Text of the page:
Category: Living abroad in Sweden (Page 1 of 10)

St.Lucia – Discover A Swedish Winter Tradition

On December 13th, all over Sweden, the day of St.Lucia is celebrated.¬† There are costumes, candles, lights, buns, drinks, and singing ūüôā

So who is St.Lucia?

Along with the celebration of midsummer, the celebration of St.Lucia is a very popular cultural tradition here in Sweden. The idea behind this mythical character is that she has the role of bearing light in the long, cold, dark, winters.  St Lucia was originally a young Christian lady betrothed  to a pagan gentleman.  She cut off their engagement, and he was not too happy, so he made the Roman authorities aware she was a Christian.  Consequently she was sentenced to death and became a martyr, and the saint of light.

How to celebrate St.Lucia:

  1. Dress up: The children are dressed in white gowns, with red sashes, and a wreath of candles is placed upon their heads.  There is often great competition for the role of St.Lucia, and whilst a lot of costumes will now involve electric candles, the main St.Lucia of the celebration is still known to have real candles on her head in most places.  She is accompanied by her handmaidens (tärnor) who wear white gowns and have tinsel in their hair.  She is also accompanied by star boys (stjärngossar), who wear white robes, cone shaped hats, and carry golden stars on sticks.  The processions now often include tomtar (santa like elves) and gingerbread people.  My double trouble are going to be tomtar this year. 
  2. Food:  No celebration would be truly Swedish without having a special bun or cake made for the occassion!  On this day you eat lussekatter.  They are made with saffron, so have a peculiar flavour to them, but are very tasty. Also on offer are the pepparkakor (small thin ginger biscuits), all swallowed down with yet more glögg!  Or if you are a child, the incredibly sweet drink of Julmust, or maybe just a coffee if you are driving.
  3. Sing Songs:  Most of these songs have a similar theme about the dark and about candles, but singing is a big part of the celebration.

We will be enjoying a little St.Lucia celebration in my twins’ class one evening around this time as they sing us some songs.¬† They are going to be a couple of tomtar ūüôā¬† Comment and let me know your thoughts on this Swedish tradition and if you’ve enjoyed reading about it below.¬† Don’t forget to share the post to let others know!

St.Lucia Discover a winter Swedish tradition, St.Lucia, Sweden culture, Swedish traditions, Swedish celebrations, www.mammasschool.co.uk

I have had a similar article published by the Newbieguide.se and it can be found by clicking on the following link http://www.thenewbieguide.se/st-lucia-discover-swedish-winter-tradition/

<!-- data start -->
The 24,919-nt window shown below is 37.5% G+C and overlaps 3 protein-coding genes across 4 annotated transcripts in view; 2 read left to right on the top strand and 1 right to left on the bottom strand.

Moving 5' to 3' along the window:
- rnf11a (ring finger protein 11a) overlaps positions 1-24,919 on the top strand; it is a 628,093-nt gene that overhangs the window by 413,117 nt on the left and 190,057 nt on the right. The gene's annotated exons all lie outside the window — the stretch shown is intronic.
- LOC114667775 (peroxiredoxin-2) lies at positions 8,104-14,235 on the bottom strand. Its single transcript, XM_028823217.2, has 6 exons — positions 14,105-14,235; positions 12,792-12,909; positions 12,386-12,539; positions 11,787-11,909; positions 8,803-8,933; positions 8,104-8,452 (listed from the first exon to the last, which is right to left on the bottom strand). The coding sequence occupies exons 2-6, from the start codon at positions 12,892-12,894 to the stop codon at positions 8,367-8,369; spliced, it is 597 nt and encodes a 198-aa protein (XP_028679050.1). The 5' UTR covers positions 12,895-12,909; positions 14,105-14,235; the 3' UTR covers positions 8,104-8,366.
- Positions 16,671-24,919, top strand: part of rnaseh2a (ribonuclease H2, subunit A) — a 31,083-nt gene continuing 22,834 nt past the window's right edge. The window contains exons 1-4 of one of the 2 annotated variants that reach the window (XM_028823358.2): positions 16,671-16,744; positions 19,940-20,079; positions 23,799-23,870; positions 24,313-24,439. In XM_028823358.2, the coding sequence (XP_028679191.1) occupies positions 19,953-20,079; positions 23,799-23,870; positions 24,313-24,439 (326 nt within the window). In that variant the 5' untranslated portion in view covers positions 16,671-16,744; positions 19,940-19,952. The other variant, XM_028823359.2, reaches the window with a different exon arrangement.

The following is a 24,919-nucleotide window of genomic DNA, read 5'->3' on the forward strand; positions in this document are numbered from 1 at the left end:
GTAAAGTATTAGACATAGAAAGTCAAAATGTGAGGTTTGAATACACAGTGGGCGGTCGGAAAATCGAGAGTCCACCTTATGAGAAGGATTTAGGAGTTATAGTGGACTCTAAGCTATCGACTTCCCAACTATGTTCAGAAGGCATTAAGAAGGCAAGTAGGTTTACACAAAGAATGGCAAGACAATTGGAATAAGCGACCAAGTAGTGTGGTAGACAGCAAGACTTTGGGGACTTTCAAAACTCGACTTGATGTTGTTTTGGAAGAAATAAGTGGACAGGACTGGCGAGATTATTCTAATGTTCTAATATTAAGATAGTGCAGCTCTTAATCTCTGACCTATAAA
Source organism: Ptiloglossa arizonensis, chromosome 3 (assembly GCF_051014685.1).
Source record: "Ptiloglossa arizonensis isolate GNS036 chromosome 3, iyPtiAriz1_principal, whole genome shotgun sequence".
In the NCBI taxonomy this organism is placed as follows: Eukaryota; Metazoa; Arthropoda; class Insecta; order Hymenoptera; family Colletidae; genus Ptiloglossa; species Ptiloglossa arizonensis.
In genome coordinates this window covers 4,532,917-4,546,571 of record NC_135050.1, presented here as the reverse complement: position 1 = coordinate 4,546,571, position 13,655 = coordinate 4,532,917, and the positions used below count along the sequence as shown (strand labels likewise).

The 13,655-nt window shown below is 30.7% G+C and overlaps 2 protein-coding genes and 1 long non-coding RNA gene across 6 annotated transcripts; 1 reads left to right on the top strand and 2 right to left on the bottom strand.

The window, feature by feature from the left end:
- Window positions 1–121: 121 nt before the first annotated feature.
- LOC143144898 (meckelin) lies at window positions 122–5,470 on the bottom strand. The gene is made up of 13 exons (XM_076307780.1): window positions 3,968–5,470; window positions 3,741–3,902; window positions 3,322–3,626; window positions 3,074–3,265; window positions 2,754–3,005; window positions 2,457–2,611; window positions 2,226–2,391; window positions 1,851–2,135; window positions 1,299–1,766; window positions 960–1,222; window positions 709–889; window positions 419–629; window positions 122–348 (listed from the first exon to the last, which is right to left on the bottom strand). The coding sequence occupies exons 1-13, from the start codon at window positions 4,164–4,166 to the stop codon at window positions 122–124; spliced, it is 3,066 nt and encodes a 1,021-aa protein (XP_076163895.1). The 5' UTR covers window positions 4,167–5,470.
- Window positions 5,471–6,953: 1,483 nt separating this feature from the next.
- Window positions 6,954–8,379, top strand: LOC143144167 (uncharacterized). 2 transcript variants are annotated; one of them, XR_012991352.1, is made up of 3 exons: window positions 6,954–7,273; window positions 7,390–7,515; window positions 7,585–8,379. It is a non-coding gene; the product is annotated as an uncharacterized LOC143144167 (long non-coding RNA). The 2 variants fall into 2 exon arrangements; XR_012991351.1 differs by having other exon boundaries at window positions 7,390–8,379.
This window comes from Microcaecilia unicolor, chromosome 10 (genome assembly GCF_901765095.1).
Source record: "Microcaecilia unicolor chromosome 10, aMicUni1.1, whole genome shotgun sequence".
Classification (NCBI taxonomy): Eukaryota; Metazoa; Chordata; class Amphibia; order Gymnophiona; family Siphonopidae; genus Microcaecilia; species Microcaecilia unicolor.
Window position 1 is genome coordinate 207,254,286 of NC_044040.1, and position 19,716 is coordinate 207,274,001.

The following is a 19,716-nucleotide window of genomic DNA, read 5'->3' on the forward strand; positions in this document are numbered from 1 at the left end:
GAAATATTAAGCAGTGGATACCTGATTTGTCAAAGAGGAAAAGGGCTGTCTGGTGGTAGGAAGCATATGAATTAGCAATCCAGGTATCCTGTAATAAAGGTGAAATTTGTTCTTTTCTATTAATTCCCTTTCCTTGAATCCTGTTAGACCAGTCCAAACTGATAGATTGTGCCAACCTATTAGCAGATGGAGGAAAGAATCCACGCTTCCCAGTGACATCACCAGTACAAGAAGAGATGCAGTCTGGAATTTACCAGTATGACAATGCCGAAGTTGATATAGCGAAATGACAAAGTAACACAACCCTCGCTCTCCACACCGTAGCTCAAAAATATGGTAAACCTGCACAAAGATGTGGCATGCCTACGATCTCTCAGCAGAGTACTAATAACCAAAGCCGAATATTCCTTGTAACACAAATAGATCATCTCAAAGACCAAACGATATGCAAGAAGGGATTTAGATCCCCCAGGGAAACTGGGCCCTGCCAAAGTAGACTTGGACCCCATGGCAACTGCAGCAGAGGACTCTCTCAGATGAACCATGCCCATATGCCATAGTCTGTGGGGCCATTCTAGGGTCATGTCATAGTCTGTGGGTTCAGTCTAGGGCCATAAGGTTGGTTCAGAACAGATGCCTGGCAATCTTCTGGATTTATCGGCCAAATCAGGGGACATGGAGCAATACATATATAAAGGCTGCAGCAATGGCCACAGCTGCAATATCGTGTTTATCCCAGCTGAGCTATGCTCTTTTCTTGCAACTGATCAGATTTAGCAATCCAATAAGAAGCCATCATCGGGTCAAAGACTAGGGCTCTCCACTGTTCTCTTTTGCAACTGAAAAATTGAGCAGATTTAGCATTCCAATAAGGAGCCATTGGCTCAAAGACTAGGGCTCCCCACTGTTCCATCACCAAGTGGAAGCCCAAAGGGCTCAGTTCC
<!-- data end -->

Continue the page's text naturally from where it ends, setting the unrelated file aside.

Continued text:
Enjoying the Outdoors In Sweden – Get Out There!

Sweden is a truly beautiful country, and exploring the outdoors in Sweden is made so easy for people, yet it remains unspoilt, wild, and rugged.¬† One of the main reasons we moved here, was to be part of the way Swede’s experience their outdoors and nature, even through their daily routine.¬† Throughout my blog I am passionate about the need for outdoors and nature, it being important for so many reasons, for both us humans and nature.¬† You can read about this in the following places:

http://mammasschool.co.uk/outdoor-adventures/nature-therapy-seeking-calm-solitude/

http://mammasschool.co.uk/parenting/outdoor-play-children-natures-sanity/

http://mammasschool.co.uk/parenting/healing-nature-relying-beach-work-magic/

Here in Sweden, access is so easy that there are really no excuses not to be out there exploring and enjoying the great Swedish outdoors.  There are many ways outdoor exploring is made easy for everyone to do:

Allemansrätten

Here in Sweden, there is this fantastic ideal called “allemansr√§tten”. This is the right of public access to roam freely almost anywhere in the countryside.¬† However, there are a few responsibilities that come with this; you take care of nature and wildlife, respect landowners and others enjoying the countryside, respect the land and leave no trace that you have been there, don’t disturb and don’t destroy.¬† It is a very rare concept, allowing you to enjoy the Swedish outdoors in its full glory.¬† We have taken advantage of this through lots of hiking, and even taking the children for a wild camping¬†experience.

 

Good Trails and Facilities

When we first moved here, I picked up this fantastic guide from our local tourist office.¬† It was completely free as well!¬† What I wasn’t anticipating was it to be crammed full of hiking routes.¬† Inside are around 50 detailed walking areas, showing trails, toilets (of the non flushing variety), fire pits to cook on, and lots of other good information.¬† It has been a bible for us when we’ve been exploring our local area and getting to know it.¬† Generally when you arrive at your destination’s car park, you have also got a map of the area, showing the same facilities.¬† This has been invaluable to helping us explore with young children. The provision of cooking areas in nature encourages you to be able to enjoy the outdoors even more and learn new skills, whilst enabling you do it responsibly….fire pits and toilets are helping to protect the environment from our impact.¬† We have enjoyed using the cooking areas a lot. The children are learning basic bush craft skills now, and how to use those skills responsibly too.¬† At least once a week they are cooked for on an open fire in the great outdoors in Sweden, whether it is sun, rain, or snow, and they love it….maybe less so when the food is a little (OK, sometimes, a lot) blackened!